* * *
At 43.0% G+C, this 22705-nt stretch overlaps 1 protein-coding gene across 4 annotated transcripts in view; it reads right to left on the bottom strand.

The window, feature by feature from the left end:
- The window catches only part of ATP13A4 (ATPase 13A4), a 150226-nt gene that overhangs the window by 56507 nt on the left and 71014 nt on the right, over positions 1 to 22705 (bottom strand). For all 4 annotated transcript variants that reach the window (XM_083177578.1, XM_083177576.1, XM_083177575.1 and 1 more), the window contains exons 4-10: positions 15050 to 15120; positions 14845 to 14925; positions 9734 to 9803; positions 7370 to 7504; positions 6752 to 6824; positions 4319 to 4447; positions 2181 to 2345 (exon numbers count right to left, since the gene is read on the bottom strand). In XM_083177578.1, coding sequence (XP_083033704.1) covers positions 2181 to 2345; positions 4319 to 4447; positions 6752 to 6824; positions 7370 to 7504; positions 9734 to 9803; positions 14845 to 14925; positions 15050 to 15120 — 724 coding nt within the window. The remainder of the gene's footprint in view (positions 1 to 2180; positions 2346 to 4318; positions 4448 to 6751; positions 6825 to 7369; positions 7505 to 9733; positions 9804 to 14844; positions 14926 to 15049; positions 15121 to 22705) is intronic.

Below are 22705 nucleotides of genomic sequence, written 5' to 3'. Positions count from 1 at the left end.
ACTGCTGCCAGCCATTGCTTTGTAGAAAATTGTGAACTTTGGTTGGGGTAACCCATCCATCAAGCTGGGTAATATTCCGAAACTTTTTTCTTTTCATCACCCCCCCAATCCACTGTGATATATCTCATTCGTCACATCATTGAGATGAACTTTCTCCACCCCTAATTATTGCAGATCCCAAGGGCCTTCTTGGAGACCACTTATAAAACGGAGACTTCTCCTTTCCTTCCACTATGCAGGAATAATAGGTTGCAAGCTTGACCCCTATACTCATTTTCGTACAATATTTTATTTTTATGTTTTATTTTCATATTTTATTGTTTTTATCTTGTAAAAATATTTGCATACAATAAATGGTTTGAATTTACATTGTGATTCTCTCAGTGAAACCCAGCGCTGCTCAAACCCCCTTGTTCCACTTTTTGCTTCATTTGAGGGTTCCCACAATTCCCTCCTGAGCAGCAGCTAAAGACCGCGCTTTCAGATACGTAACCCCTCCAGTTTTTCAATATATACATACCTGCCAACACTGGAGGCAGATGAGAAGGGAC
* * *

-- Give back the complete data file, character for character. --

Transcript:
At 43.0% G+C, this 22705-nt stretch overlaps 1 protein-coding gene across 4 annotated transcripts in view; it reads right to left on the bottom strand.

The window, feature by feature from the left end:
- The window catches only part of ATP13A4 (ATPase 13A4), a 150226-nt gene that overhangs the window by 56507 nt on the left and 71014 nt on the right, over positions 1 to 22705 (bottom strand). For all 4 annotated transcript variants that reach the window (XM_083177578.1, XM_083177576.1, XM_083177575.1 and 1 more), the window contains exons 4-10: positions 15050 to 15120; positions 14845 to 14925; positions 9734 to 9803; positions 7370 to 7504; positions 6752 to 6824; positions 4319 to 4447; positions 2181 to 2345 (exon numbers count right to left, since the gene is read on the bottom strand). In XM_083177578.1, coding sequence (XP_083033704.1) covers positions 2181 to 2345; positions 4319 to 4447; positions 6752 to 6824; positions 7370 to 7504; positions 9734 to 9803; positions 14845 to 14925; positions 15050 to 15120 — 724 coding nt within the window. The remainder of the gene's footprint in view (positions 1 to 2180; positions 2346 to 4318; positions 4448 to 6751; positions 6825 to 7369; positions 7505 to 9733; positions 9804 to 14844; positions 14926 to 15049; positions 15121 to 22705) is intronic.

Below are 22705 nucleotides of genomic sequence, written 5' to 3'. Positions count from 1 at the left end.
ACTGCTGCCAGCCATTGCTTTGTAGAAAATTGTGAACTTTGGTTGGGGTAACCCATCCATCAAGCTGGGTAATATTCCGAAACTTTTTTCTTTTCATCACCCCCCCAATCCACTGTGATATATCTCATTCGTCACATCATTGAGATGAACTTTCTCCACCCCTAATTATTGCAGATCCCAAGGGCCTTCTTGGAGACCACTTATAAAACGGAGACTTCTCCTTTCCTTCCACTATGCAGGAATAATAGGTTGCAAGCTTGACCCCTATACTCATTTTCGTACAATATTTTATTTTTATGTTTTATTTTCATATTTTATTGTTTTTATCTTGTAAAAATATTTGCATACAATAAATGGTTTGAATTTACATTGTGATTCTCTCAGTGAAACCCAGCGCTGCTCAAACCCCCTTGTTCCACTTTTTGCTTCATTTGAGGGTTCCCACAATTCCCTCCTGAGCAGCAGCTAAAGACCGCGCTTTCAGATACGTAACCCCTCCAGTTTTTCAATATATACATACCTGCCAACACTGGAGGCAGATGAGAAGGGAC